The Washington Post has a review of the first of what is likely to be many books about the 2016 presidential campaign, “Shattered: Inside Hillary Clinton’s Doomed Campaign.” Included is an account of what transpired in the Clinton inner circle when they started to realize that their candidate was going to get beat by Donald Trump. Clinton comes off a little better than previous accounts that included screaming, cursing, and throwing things. Then President Barack Obama actually assumes a heroic role of sorts.

About the time Wisconsin was called, Obama’s political director David Simas called Clinton’s campaign manager Robby Mook and told him it was time to concede.

The then president did not want the same kind of messy recount fiasco that blighted the 2000 election.

Still, it took Obama personally calling Clinton himself and telling her that the game was over. So she got Trump on the line and said, “Congratulations, Donald.” She had not woken up that morning expecting to say that.

Later, Ms. Clinton offered her apologies to President Obama. “Mr. President, I’m sorry.”

Perhaps later came the screaming and the throwing. That night Clinton could not even bear to face her supporters, defeat being so keen a sting to her. She waited until the morning after much sobbing and recriminations.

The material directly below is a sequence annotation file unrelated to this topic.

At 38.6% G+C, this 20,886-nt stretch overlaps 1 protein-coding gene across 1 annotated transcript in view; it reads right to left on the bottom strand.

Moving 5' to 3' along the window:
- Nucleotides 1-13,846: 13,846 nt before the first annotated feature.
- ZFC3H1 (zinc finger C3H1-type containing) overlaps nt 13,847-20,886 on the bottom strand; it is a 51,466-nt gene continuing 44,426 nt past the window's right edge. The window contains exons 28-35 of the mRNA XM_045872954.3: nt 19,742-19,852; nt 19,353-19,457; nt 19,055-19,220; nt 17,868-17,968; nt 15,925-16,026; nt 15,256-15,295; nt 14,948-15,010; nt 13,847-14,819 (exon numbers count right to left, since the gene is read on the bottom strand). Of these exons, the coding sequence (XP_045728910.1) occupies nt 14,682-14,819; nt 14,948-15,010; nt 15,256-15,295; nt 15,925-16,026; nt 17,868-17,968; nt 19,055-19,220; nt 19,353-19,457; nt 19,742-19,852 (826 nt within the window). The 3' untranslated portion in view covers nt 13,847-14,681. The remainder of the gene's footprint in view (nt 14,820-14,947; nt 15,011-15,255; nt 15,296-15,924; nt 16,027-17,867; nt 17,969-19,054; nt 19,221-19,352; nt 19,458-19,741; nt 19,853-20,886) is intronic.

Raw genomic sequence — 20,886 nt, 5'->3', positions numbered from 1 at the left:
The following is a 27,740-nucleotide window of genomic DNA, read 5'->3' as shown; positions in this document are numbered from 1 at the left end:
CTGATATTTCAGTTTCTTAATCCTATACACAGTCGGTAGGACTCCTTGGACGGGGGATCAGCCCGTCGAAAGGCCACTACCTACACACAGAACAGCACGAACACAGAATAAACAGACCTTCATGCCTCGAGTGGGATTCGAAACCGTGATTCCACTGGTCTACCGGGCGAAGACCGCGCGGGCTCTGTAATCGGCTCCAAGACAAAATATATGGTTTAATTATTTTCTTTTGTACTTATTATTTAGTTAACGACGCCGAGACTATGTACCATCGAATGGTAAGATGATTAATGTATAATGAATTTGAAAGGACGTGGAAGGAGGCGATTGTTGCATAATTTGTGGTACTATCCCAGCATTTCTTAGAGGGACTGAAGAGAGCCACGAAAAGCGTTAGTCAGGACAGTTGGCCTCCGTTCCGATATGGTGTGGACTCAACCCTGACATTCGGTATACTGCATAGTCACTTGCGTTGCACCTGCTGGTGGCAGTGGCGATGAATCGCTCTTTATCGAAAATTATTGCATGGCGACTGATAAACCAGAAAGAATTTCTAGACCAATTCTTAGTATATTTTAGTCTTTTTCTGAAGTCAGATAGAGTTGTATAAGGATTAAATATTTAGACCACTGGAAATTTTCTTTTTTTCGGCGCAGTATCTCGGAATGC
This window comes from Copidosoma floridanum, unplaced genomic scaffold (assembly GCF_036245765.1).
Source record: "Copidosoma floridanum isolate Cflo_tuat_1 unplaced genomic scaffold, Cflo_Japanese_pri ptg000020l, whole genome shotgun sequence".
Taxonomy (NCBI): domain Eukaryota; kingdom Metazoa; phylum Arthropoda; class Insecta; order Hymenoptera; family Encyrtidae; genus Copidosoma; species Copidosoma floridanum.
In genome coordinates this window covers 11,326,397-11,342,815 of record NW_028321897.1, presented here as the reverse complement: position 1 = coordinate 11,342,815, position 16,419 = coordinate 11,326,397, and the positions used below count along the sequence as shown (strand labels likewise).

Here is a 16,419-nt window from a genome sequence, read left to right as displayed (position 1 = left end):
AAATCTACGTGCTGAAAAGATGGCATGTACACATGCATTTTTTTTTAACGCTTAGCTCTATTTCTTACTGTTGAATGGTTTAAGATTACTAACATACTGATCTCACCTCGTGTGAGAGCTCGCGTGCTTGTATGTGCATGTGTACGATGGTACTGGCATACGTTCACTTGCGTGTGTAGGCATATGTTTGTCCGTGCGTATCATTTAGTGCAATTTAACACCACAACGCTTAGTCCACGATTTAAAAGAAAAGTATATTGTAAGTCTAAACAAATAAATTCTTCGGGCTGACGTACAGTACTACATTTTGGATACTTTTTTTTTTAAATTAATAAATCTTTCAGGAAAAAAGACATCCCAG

The doomed second campaign for president of Hillary Clinton is a story that could only be told properly by Shakespeare.

Campaign 2016 had everything, including monstrous hubris followed by the mother of all nemesis. In Clinton, such a play would have a character so evil as to rival both Richard III and Macbeth. The supporting characters would be larger than life as well, especially Bill Clinton and, of course, Donald Trump, the most unlikely American president in the history of the Republic.

The drama, the twists and turns, the low comedy, and the impressive climax would be the Bard’s greatest work had he not died about 400 years ago.

Unlike a Shakespearian tragedy, most of which took place centuries before he strutted the stage of the Globe Theater, we lived the Tragedy of Hillary Clinton, a living warning about how overweening ambition can be all consuming and, in the end, turn to tragedy.

Clinton had wanted to be the first female president for decades. Trump, by contrast, while toying with the idea for 15 or so years, only pulled the trigger at the last minute, having felt that he had no more worlds to conquer in business and the media. Now the modern Alexander, much older than the original, has the entire world to shape to his liking. One hopes the world will be the better for it.